Time to level the playing field and remove energy subsidies
This week World Bank chief Jim Yong Kim openly slammed fossil fuel subsidies stating: “Fossil fuel subsidies send out a terrible signal: burn more carbon.” As backdrop to this, last week Michael Greenstone, ex-Whitehouse adviser and leading professor of economics at the University of Chicago published an article in the New York Times warning that extracting and burning all the world's fossil fuels would mean a 9 degree rise in global temperature. When the world’s leading scientists have warned that we must keep global temperature rises to a maximum 2 degrees, this is a frightening statistic.
The simple reality is that the vast majority of the world’s oil, gas and coal reserves should not be burnt and the energy industry should instead be getting ready for a cleaner, safer future. Unfortunately most energy companies don’t seem ready to see the bigger picture.
What’s needed is a signal, that it’s time to get off the fossil fuel hook and encourage new, cleaner, smarter technologies to take their place. One of the most effective ways of doing this would be level the playing field by removing the subsidies extra financial support given to the fossil fuel industry. The International Energy Agency recently reported that the value of this support to fossil fuel companies total globally is around £375 billion. That’s four times the total value of subsidies for renewables. The UK is no angel either. The UK is the fifth biggest fossil fuel subsidiser in the G20 spending a total of £2.6 billion per year propping up fossil fuels like oil and gas*.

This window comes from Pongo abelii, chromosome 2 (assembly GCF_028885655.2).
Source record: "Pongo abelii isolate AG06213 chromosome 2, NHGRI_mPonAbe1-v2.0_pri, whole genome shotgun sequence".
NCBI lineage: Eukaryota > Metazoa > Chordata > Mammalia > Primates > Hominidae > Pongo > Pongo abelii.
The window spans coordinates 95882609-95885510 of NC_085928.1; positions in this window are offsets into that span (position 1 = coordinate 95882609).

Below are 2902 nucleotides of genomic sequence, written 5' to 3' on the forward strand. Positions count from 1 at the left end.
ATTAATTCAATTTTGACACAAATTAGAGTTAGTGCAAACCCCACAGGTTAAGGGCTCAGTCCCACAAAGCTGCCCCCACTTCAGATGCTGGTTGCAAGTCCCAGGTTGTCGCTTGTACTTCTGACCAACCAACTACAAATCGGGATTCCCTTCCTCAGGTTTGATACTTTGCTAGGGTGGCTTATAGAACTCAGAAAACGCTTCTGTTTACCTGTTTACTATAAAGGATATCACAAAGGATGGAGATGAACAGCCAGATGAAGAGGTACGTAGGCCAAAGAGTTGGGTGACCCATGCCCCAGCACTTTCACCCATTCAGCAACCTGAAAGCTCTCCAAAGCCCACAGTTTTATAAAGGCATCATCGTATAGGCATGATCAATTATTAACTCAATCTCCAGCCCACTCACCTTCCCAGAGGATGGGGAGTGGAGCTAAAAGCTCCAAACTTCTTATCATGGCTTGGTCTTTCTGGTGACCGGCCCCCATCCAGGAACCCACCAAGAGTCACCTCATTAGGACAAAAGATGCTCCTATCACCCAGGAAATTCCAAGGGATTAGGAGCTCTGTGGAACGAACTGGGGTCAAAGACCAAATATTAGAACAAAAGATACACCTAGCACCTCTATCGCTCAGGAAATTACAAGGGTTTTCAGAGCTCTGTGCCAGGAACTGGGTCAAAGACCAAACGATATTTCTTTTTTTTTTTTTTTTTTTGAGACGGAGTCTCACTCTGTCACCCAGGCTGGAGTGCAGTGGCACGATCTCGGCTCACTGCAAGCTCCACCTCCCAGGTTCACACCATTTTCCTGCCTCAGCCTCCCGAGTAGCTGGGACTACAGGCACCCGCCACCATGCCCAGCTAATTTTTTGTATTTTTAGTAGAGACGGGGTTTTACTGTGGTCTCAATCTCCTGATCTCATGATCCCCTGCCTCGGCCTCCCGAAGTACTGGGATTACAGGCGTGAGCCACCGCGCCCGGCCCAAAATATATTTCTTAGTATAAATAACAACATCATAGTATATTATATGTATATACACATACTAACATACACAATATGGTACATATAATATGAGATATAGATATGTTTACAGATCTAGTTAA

So if this isn’t the right approach, what is?
Well, OVO Energy would prefer to see as little extra support going to both fossil fuel and renewable industries as possible. Putting a ‘price on carbon’ (making sure polluters pay for what they emit) would be much fairer and more efficient. With a real level playing field like this, low carbon technologies could compete without the need for big subsidies, and the public money saved could go to anything from the NHS to energy efficiency. And now is the perfect time to do it, as oil prices are low so there’s less difference between the cost of low carbon and fossil fuels than there’s been in recent memory.
Malaysia and Indonesia have been reducing their subsidies and India and Egypt a looking to follow suit. It’s time for the UK to get with the programme!
*It’s worth noting that the majority of the £2.6 billion goes towards discounting VAT on domestic energy i.e. gas and electricity. We respect that removing this subsidiary would put upward pressure on energy bills. But we believe that £2.6 billion per year could be better spent thereby providing greater benefit to customers.